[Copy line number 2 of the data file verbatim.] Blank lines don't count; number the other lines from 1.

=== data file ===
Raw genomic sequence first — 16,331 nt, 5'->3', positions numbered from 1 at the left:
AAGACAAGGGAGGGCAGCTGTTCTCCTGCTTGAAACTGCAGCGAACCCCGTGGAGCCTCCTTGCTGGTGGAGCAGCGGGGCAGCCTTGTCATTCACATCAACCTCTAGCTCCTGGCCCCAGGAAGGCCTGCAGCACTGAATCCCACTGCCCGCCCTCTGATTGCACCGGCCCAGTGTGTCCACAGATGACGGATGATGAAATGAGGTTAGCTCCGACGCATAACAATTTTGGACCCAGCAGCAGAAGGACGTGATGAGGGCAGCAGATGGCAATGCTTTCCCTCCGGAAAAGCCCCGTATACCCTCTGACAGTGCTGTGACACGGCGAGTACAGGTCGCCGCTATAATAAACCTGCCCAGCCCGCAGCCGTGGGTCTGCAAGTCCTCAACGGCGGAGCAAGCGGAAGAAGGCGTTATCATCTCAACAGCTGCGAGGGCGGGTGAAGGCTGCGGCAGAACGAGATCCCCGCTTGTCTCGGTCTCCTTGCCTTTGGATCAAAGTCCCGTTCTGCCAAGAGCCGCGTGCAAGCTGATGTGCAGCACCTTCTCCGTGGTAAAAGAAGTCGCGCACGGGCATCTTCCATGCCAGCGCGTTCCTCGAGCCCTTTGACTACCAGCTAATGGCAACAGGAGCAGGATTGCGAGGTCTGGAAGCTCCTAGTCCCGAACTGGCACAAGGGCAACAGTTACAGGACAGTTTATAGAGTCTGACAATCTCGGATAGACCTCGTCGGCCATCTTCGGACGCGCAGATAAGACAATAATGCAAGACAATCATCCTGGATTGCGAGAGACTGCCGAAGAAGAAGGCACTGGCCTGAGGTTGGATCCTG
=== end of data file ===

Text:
AAGACAAGGGAGGGCAGCTGTTCTCCTGCTTGAAACTGCAGCGAACCCCGTGGAGCCTCCTTGCTGGTGGAGCAGCGGGGCAGCCTTGTCATTCACATCAACCTCTAGCTCCTGGCCCCAGGAAGGCCTGCAGCACTGAATCCCACTGCCCGCCCTCTGATTGCACCGGCCCAGTGTGTCCACAGATGACGGATGATGAAATGAGGTTAGCTCCGACGCATAACAATTTTGGACCCAGCAGCAGAAGGACGTGATGAGGGCAGCAGATGGCAATGCTTTCCCTCCGGAAAAGCCCCGTATACCCTCTGACAGTGCTGTGACACGGCGAGTACAGGTCGCCGCTATAATAAACCTGCCCAGCCCGCAGCCGTGGGTCTGCAAGTCCTCAACGGCGGAGCAAGCGGAAGAAGGCGTTATCATCTCAACAGCTGCGAGGGCGGGTGAAGGCTGCGGCAGAACGAGATCCCCGCTTGTCTCGGTCTCCTTGCCTTTGGATCAAAGTCCCGTTCTGCCAAGAGCCGCGTGCAAGCTGATGTGCAGCACCTTCTCCGTGGTAAAAGAAGTCGCGCACGGGCATCTTCCATGCCAGCGCGTTCCTCGAGCCCTTTGACTACCAGCTAATGGCAACAGGAGCAGGATTGCGAGGTCTGGAAGCTCCTAGTCCCGAACTGGCACAAGGGCAACAGTTACAGGACAGTTTATAGAGTCTGACAATCTCGGATAGACCTCGTCGGCCATCTTCGGACGCGCAGATAAGACAATAATGCAAGACAATCATCCTGGATTGCGAGAGACTGCCGAAGAAGAAGGCACTGGCCTGAGGTTGGATCCTG